Tai Jan Bao v. SolarCity Corporation: Accounting Practices Lead to Securities Fraud Claim

In Tai Jan Bao v. SolarCity Corporation, No. 14-cv-01435-BLF, 2016 BL 2378 (N.D. Cal. Jan. 05, 2016), the United States District Court for the Northern District of California granted SolarCity, Chief Executive Officer Rive, Chief Financial Officer Robert Kelly, and Chairman of the Board of Directors Elon Musk’s (collectively, “Defendants”) motion to dismiss a complaint filed on behalf of purchasers of SolarCity common stock (“Plaintiffs”).

According to the allegations, SolarCity Corporation derived revenue in two ways: renewable twenty-year leases of solar energy products, and sales of solar energy systems. Between December 2012 and March 2014 (“Class Period”), SolarCity’s accounting formulas shifted overhead costs from sales to leases. This enabled SolarCity to amortize costs over a twenty-year period, allowing the corporation to post consistent sales profit during the Class Period. SolarCity filed restated financials in March 2014, showing SolarCity had a negative gross margin for six affected quarters. 

The Plaintiffs claimed Defendants committed securities fraud in violation of Section 10(b) and Rule 10b-5 of the Securities Exchange Act of 1934 (“Act”) by shifting overhead costs from sales to leases. Specifically, Plaintiffs alleged the Defendants deliberately manipulated accounting formulas to portray profitability and secure financing. The Plaintiffs also sought to hold Chairman Musk jointly and severally liable under Section 20(a) of the Exchange Act.

A successful securities claim under Section 10(b) of the Securities Exchange Act of 1934 (“Exchange Act”) and Rule 10b-5 requires the plaintiff show: (1) a material misrepresentation or omission by defendant; (2) scienter; (3) a connection between the misrepresentation or omission and the purchase or sale of a security; (4) reliance upon the misrepresentation or omission; (5) economic loss; and (6) loss causation. To successfully plead scienter, the plaintiff must show a defendant made false or misleading statements either intentionally or with deliberate recklessness.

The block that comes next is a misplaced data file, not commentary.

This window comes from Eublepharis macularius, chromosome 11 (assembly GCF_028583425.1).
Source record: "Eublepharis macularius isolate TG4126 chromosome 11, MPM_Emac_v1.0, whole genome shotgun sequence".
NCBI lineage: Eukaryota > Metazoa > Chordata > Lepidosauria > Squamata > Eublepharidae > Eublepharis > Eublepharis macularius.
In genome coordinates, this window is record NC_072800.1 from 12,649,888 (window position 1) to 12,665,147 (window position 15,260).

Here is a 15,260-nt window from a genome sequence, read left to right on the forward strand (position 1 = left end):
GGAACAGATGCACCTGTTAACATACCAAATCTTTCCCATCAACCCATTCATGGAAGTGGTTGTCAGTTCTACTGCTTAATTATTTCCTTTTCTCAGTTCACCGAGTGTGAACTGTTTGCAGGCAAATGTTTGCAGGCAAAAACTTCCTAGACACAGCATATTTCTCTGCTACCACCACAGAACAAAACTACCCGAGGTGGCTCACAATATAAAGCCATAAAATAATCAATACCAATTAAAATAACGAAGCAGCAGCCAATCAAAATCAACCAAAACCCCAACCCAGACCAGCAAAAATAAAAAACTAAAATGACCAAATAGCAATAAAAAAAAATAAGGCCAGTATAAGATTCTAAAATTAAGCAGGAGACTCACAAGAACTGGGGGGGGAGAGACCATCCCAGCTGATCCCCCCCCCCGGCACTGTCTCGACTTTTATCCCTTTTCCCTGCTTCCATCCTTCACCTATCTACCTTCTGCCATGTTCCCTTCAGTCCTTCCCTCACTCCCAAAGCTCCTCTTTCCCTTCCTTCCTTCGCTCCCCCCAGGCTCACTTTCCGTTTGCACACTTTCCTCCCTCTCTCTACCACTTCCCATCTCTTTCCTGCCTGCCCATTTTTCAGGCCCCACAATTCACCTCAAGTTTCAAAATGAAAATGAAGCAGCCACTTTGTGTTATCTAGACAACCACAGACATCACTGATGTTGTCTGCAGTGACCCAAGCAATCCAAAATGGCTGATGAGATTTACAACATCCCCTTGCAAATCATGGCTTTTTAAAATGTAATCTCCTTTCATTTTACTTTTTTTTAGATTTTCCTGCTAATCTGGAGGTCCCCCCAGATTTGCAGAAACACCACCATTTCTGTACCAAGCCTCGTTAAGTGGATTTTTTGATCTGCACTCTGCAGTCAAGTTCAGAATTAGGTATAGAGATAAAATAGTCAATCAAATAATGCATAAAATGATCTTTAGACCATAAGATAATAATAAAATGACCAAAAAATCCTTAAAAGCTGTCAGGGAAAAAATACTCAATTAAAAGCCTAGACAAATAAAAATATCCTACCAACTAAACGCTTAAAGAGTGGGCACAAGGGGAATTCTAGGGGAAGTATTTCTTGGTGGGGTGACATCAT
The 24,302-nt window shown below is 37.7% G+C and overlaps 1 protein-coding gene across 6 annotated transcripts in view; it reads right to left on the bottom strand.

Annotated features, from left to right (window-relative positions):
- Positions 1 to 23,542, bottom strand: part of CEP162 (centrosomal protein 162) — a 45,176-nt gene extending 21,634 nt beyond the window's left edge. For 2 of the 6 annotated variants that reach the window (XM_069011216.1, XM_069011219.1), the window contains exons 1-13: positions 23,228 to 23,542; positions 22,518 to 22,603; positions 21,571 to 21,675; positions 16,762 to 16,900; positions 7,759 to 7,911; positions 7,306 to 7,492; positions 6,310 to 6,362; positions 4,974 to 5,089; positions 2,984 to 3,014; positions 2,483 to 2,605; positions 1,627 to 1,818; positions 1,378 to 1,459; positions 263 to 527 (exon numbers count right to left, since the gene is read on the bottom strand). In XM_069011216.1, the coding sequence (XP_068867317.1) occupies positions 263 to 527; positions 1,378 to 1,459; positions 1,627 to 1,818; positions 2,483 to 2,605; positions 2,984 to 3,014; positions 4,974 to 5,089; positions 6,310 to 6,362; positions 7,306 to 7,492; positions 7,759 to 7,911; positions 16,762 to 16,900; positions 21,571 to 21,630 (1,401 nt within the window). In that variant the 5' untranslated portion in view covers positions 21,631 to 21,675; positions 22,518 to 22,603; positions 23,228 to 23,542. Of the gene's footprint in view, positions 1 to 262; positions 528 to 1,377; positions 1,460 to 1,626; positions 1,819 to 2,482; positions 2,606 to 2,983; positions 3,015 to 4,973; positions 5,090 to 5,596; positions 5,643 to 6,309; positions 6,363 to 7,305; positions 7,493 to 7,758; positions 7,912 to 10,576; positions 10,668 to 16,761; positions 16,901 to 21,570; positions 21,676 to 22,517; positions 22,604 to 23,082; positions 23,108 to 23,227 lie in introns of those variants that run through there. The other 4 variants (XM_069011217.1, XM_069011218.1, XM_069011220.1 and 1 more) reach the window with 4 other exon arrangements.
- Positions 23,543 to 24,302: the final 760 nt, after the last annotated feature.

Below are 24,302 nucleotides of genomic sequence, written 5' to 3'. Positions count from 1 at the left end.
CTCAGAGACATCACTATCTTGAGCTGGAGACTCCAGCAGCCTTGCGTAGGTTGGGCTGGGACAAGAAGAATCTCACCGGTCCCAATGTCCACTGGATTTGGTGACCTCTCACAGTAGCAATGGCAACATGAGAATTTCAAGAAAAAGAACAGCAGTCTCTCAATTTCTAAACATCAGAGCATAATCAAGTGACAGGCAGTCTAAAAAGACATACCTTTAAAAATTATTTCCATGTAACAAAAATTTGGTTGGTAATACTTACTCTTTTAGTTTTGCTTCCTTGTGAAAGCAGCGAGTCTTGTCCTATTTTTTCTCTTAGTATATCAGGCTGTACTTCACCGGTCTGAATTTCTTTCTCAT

In seeking to show a “strong inference” of scienter, Plaintiffs relied on statements by eight confidential witnesses (“CWs”). To satisfy pleading requirements, confidential witnesses must describe events with sufficient particularity to establish reliability and personal knowledge, and indicate scienter. While Plaintiffs provided confidential witnesses in an effort to show Defendants knew or deliberately ignored the accounting error, the court found the CW’s statements were too “conclusory, speculative, and/or vague to hold weight.” Specifically, the court noted “most glaringly, not a single “most glaringly, not a single confidential witness alleges that Defendants knew of accounting error central to this case.” Nor did the evidence give rise to “core-operations inferences.” 

The court then held Musk was not jointly and severally liable. To hold the individuals joint and severally liable, a plaintiff must prove a primary violation of federal securities laws where the “defendant exercised actual power or control over the primary violator” by providing specific facts showing specific control over a company’s “preparation and release of allegedly false and misleading statements.”

Plaintiffs claimed Chairman Musk should be held jointly and severally liable because he maintained the power to direct or cause the direction of management or policies of  SolarCity. Plaintiffs argued Musk exercised actual authority, where he signed financial documents, was related to SolarCity’s officers, owned outstanding shares, and because, as CEO Rive explained, Musk “instruct[ed] [Rive] to swerve into a pothole” to avoid invisible walls. Musk may have been a “visionary” but such status did not “suffice to show Musk’s control over SolarCity.” 

Accordingly, the court dismissed all claims under Section 10(b) and Rule 10b-5 with leave to amend, and dismissed the Section 20(a) claim against Musk without leave.    

The primary materials for this case may be found on the DU Corporate Governance website.


Matthew Kilby